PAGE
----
The Law Office of Peter Loyd Weber & Associates, LLC offers our clients a wide range of services concerning their private and commercial property needs!
If you are buying or selling a parcel of property, it is strongly recommended that you consult legal representation in order to ensure your rights do not get infringed upon. Property can make up a significant percentage of a person’s wealth and any transaction that can affect it should be done so with legal assistance!
Who has the right to dictate to you what you can and cannot do with your property? When it comes to zoning, the Zoning Board and Master Zoning Plan have a lot of influence in determining what your property can be used for.
Feel free to contact us with any questions at (720) 863-7755 and to learn how we can help you!
We are able to help clients in matters involving:
Duties of a Landlord: A landlord owes duties to a tenant such as the Covenant of Quiet Enjoyment. The Covenant of Quiet Enjoyment is an implied covenant that is only breached when a landlord or someone acting through the landlord disrupts the possession of the tenant. A landlord may owe other duties such as a duty to repair, which are written into the lease. It is important to find an attorney that can identify the rights that have been breached and who has the ability to fight to enforce your rights.
Duties of a Tenant
A tenant owes two basic duties: to pay rent and to avoid waste. The duty to pay rent arises as a consequence of the agreement between the tenant and the landlord (Lease). A tenant may have other contractual duties as well, such a duty to avoid excessive noise or others that are written into the contractual agreement.
Buying or Selling a Parcel of Property
Colorado follows a doctrine of Implied Habitability, in which a seller is presumed to be selling a home that is habitable and structurally sound, unless the seller informs the buyer. This creates a duty of the seller to inform the buyer before selling a home. A seller owes the duty to disclose any known defects, needed repairs, or other information, which can void a sale or make a seller liable for not making the proper disclosures. A seller should take making their disclosures quite seriously, so as not to incur such liability in the future.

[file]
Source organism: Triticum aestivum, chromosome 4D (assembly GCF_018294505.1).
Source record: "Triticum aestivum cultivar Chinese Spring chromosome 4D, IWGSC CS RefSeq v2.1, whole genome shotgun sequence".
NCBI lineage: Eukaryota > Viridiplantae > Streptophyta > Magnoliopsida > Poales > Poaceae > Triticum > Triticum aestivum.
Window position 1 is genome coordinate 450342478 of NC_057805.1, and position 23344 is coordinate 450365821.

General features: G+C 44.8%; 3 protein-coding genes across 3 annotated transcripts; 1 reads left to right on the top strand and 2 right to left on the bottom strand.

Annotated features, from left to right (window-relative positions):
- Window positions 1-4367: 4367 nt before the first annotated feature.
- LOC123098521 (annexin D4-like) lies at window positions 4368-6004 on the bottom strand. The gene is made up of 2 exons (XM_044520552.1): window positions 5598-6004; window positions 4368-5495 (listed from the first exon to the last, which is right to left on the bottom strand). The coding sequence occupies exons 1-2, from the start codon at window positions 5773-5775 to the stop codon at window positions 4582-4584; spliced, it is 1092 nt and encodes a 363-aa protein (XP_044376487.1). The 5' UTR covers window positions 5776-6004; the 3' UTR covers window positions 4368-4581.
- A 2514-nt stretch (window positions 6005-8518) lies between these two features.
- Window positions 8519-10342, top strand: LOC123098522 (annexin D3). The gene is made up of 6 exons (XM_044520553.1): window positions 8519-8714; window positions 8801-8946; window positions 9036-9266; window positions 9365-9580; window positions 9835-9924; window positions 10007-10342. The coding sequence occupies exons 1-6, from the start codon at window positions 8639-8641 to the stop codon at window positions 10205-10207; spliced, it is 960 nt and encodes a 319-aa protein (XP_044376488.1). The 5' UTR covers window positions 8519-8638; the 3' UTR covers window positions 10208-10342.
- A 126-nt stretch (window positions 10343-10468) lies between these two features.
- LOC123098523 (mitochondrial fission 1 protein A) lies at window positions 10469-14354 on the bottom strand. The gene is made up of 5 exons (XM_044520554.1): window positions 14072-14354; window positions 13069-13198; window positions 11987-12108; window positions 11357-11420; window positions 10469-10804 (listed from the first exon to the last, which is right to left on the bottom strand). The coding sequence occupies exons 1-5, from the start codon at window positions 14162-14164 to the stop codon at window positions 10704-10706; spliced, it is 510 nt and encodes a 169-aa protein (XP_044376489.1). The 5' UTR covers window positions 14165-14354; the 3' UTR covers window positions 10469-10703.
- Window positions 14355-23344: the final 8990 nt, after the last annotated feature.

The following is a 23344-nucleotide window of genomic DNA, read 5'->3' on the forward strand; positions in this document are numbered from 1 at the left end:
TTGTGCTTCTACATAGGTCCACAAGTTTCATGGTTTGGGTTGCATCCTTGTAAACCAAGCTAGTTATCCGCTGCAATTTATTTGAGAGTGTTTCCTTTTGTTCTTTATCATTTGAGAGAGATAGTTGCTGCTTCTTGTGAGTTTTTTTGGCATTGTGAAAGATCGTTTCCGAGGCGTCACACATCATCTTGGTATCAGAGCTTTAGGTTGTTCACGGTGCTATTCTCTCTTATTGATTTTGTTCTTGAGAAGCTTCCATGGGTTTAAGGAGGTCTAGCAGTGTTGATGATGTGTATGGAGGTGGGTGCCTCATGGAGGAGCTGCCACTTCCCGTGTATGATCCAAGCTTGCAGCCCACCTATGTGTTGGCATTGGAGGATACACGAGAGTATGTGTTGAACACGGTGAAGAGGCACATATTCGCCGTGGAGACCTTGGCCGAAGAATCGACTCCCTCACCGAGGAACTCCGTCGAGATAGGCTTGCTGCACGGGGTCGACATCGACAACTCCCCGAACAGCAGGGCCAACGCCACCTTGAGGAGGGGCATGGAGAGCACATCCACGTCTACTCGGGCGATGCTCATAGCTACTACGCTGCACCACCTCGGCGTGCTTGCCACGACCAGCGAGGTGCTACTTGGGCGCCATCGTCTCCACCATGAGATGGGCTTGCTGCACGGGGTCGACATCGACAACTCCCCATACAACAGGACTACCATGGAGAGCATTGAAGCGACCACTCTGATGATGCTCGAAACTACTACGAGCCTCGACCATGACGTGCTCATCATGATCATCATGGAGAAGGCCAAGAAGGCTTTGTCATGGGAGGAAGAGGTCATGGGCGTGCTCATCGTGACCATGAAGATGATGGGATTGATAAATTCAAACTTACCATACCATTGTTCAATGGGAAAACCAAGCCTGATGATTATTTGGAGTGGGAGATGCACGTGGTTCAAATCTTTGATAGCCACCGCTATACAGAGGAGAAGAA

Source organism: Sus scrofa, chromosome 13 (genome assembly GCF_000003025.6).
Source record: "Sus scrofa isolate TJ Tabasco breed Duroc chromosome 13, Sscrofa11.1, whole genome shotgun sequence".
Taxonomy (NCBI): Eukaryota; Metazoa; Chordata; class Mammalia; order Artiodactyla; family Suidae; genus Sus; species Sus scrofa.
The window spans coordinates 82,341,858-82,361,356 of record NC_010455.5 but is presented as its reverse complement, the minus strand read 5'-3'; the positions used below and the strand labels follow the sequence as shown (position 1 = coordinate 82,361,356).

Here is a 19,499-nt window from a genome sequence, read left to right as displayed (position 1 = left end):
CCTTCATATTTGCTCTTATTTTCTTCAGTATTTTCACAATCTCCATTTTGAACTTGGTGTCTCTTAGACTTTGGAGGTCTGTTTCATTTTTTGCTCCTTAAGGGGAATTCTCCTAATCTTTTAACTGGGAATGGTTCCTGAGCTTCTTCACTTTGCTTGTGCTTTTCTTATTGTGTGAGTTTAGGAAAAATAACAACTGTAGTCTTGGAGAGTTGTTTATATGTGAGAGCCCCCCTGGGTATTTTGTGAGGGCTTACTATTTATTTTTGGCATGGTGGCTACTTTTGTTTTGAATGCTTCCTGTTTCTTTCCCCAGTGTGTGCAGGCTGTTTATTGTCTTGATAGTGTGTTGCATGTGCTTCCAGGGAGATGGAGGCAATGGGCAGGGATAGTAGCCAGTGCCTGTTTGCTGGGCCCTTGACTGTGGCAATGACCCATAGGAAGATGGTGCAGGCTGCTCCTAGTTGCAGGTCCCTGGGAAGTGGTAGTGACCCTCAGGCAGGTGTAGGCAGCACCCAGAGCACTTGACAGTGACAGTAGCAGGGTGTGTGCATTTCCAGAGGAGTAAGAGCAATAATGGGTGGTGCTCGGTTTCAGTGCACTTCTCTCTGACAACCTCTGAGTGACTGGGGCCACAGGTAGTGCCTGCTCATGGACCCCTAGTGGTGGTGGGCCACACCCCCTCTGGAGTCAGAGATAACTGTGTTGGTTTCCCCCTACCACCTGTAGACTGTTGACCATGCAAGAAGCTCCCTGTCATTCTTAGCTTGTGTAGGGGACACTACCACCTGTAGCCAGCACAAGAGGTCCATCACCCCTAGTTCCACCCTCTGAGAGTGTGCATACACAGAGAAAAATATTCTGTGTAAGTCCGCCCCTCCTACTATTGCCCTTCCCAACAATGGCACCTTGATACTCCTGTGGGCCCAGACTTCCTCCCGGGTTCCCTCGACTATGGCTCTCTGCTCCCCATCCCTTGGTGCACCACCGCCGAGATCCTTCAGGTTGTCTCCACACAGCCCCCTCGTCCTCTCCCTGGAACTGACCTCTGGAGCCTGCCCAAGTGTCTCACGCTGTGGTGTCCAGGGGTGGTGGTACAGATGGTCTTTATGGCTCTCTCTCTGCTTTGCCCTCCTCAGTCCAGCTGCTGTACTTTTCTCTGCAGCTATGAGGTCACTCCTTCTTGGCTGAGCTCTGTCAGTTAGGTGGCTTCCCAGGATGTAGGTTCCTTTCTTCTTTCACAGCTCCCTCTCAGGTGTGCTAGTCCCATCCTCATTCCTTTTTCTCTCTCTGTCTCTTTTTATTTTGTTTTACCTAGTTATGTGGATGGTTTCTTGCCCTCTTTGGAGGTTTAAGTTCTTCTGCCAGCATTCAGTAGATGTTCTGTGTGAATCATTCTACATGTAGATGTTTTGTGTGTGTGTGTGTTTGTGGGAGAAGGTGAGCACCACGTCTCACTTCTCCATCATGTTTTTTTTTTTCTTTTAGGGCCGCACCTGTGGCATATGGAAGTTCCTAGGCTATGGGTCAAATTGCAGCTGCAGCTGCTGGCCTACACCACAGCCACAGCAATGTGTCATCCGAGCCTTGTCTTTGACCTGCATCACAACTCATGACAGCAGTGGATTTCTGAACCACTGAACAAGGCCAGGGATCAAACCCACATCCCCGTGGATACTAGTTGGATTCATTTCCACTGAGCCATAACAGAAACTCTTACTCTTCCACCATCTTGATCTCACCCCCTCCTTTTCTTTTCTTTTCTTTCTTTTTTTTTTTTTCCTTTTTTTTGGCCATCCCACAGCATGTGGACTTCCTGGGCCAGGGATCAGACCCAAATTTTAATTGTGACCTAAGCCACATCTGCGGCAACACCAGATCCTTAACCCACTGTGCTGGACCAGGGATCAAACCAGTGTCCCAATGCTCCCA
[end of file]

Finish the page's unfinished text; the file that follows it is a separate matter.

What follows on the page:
Master Plan Disputes
A master plan is a document that describes the overall concept of a development, which includes zoning and designs for the development. Disputes sometimes arise over these complex contracts and need proper attorney consultation and representation.
Variance Permit Requests and Disputes
In certain circumstances a board may grant exceptions (variances) to its rules and regulations. When requesting such variances it is important that the request meets certain criteria, or the variance may not be granted. It is important to include the reason for the variance and to explain how it will or will not affect the public’s health or safety. An experienced attorney can help in making sure your request meets the specific requirements.
Grandfathered Status Disputes
Governments sometimes enact zoning ordinances that regulate the development of real estate within certain boundaries. When zoning is established, however; the new zoning ordinance cannot eliminate the structures that are already in existence. These structures become nonconforming use sites and may be allowed to stay as long as they maintain their same nonconforming use.
State and local governments may regulate the use of land through zoning laws. These laws are used to segregate incompatible uses from developing in the same area. In certain circumstances an owner may be exempt from the zoning ordinance if they can show that the ordinance creates a unique hardship and that the variance is not contrary to the public welfare.
Governments can sometimes make such strict regulations on property that it amounts to the same degree as if they had taken the property by ownership of title. These substantial regulations amount to the government using their eminent domain power.
Eminent Domain Takings of Land by Municipalities
A taking occurs when the government takes title to land, physically invades the land, or severely restricts the use of land. A landowner can sometimes recover damages equal to the reduction in value for harm to their property.
Down Zoning the Status of a Parcel of Land